School of Arts students who excel in their academic achievements have the opportunity to join any number of prestigious, well-respected honor societies, each with their own specific criteria for entrance.
Our oldest college-wide honor society, Epsilon Sigma Pi, is open to high-achieving students in all academic areas at Manhattan College. Students who have completed six consecutive semesters with a cumulative scholarship index of at least 3.50 and have no D's or F's are eligible. See the course catalog for full eligibility details.
Moderator: William Clyde
Founded in 1776, Phi Beta Kappa is dedicated to the idea of excellence in the liberal arts and sciences. The Manhattan College chapter, the Upsilon of New York, was established in 1971. Election to Phi Beta Kappa is generally regarded as a mark of the highest distinction.
Moderator: Marlene Gottlieb
Lambda Pi Eta is the international honor’s society for students of communication who attain outstanding scholastic achievement in the field. Its purpose is both to encourage students to explore the communications field and to promote their professional development. To qualify, undergraduates must be juniors or seniors, have a minimum grade point average of 3.25 in communications courses, and have at least a 3.0 GPA in all courses.
Dr. Rebecca Kern, Moderator
Sigma Tau Delta was founded at Dakota Wesleyan College in 1924 “to encourage the writing of and appreciation of literature.” Manhattan’s Beta Pi chapter of Sigma Tau Delta continues that tradition by honoring distinguished students and scholars “who have realized accomplishments in either the linguistics or the literature of the English language.”
Dr. Deirdre O’Leary, Moderator
Pi Delta Phi was founded at Berkeley in 1906. Currently, there are more than 330 chapters. To be admitted to the society, a student must be a junior or senior, have completed five college courses in French with a grade of B or better, and be in the top 35 percent of his or her class. Membership is a public recognition of outstanding academic achievement in French.
Dr. Nevart Wanger, Moderator
Phi Alpha Theta was founded at the University of Arkansas in 1921. It has more than 650 chapters and a membership of 111,000. It recognizes and encourages excellence in the study of history. To qualify, undergraduates must be juniors or seniors, rank in the upper third of their class, have a minimum of 12 credits in history, and have a B or better in two-thirds of their other courses. The Manhattan College chapter, Delta Theta, was inaugurated in 1951.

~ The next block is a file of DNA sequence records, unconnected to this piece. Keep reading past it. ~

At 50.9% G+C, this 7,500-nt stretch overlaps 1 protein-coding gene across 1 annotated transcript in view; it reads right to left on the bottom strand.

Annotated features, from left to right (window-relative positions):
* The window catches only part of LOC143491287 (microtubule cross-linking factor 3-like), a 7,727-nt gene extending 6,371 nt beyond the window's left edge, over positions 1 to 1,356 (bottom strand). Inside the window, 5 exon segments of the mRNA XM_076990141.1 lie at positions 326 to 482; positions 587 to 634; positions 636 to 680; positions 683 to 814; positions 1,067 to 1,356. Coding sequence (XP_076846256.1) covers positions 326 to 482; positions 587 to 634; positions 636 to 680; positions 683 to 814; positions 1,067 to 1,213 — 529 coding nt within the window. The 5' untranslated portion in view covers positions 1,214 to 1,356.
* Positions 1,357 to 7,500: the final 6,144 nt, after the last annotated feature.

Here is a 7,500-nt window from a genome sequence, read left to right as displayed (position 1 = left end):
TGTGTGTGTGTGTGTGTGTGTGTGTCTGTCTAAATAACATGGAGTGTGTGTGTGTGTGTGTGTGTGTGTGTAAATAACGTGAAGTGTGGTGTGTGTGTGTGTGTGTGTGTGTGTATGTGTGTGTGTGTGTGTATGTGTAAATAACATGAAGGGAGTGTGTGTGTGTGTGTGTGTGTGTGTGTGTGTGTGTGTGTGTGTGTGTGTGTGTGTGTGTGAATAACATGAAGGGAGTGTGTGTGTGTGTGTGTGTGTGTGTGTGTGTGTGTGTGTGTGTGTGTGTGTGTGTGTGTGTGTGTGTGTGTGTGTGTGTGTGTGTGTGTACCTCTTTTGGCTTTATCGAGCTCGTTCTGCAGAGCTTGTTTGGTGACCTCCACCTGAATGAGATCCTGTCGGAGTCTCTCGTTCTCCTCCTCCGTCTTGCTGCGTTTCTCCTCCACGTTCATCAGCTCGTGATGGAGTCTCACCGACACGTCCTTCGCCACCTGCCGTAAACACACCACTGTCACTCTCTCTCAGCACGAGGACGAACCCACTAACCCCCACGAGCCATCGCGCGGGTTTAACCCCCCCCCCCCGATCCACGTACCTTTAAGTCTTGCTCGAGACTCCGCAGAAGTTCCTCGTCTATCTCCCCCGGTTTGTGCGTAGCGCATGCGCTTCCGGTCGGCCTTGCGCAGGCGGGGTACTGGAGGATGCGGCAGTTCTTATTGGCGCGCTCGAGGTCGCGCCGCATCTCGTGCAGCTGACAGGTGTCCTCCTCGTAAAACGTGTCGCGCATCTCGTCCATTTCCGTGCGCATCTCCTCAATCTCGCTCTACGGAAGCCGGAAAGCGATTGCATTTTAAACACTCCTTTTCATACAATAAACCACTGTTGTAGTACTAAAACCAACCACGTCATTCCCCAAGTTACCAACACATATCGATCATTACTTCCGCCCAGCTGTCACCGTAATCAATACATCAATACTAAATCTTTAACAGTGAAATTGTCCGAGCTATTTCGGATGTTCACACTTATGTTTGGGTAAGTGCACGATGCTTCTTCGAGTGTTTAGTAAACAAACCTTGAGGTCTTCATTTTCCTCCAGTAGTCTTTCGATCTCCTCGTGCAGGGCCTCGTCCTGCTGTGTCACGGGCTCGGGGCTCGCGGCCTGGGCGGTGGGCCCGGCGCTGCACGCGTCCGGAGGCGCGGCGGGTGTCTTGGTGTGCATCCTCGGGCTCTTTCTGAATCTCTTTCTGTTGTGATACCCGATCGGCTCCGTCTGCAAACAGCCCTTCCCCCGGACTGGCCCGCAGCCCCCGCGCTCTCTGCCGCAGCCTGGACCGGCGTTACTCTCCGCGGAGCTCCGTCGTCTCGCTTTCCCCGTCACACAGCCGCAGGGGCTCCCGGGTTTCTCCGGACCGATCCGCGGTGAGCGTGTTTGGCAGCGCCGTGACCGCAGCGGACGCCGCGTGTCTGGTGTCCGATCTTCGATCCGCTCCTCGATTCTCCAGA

Dr. Jennifer Edwards, Moderator
Sigma Iota Rho was established in 1987 to recognize outstanding achievement in the field of international studies. The Beta Eta chapter at Manhattan College was founded in 1999 to honor distinguished students of international studies and “to foster active interest and participation in world affairs.”
Dr. Pamela Chasek, Moderator
Pi Sigma Alpha, founded in 1920, currently has more than 600 chapters at leading collegiate institutions in the United States. Chapters receive into membership students of government, political science, public administration and international relations who attain high standards of scholarship and academic distinction both in political science and other academic work. Inductees must have a minimum of 18 credits in government and politics with grades of A or B, and be ranked in the upper third of their graduating class. The Manhattan College chapter, Omicron Epsilon, was incorporated in 1984.
Dr. Winsome Downie, Moderator
Phi Sigma Tau was founded in 1930 to promote student research and advanced study in philosophy and to recognize students having high scholarship and personal interest in the field. Manhattan College’s New York Pi chapter was chartered in September 2001.
Dr. David Bollert, Moderator
Psi Chi was founded in 1929 to encourage, stimulate and maintain scholarship in the science of psychology. Psi Chi is an affiliate of the American Psychological Association. The society honors outstanding accomplishments among students of psychology.
Dr. Martha Mendez-Baldwin, Moderator
Theta Alpha Kappa, founded in 1975 at Manhattan College, seeks to honor and encourage excellence in research, teaching, publication and thoughtful exchange among students of religious studies and theology.
Dr. Robert Geraci, Moderator
Alpha Kappa Delta was founded in 1920 at the University of Southern California. The name of the society implies social research for the purpose of service. Currently, there are 291 chapters dedicated to promoting outstanding scholarship in sociology, research into social problems, and other social and intellectual activities that will lead to the improvement of the human condition.
Dr. Bernadette Garam, Moderator
Sigma Delta Pi honors those who attain excellence in the study of the Spanish language and in the study of the literature and culture of Spanish-speaking people, and those who aspire to make Hispanic contributions to modern culture better known to English-speaking people. The society encourages students to acquire a greater interest in and deeper understanding of Hispanic culture, and fosters friendly relations and mutual respect between the nations of Hispanic speech and those of English speech.
Dr. Evelyn Scaramella, Moderator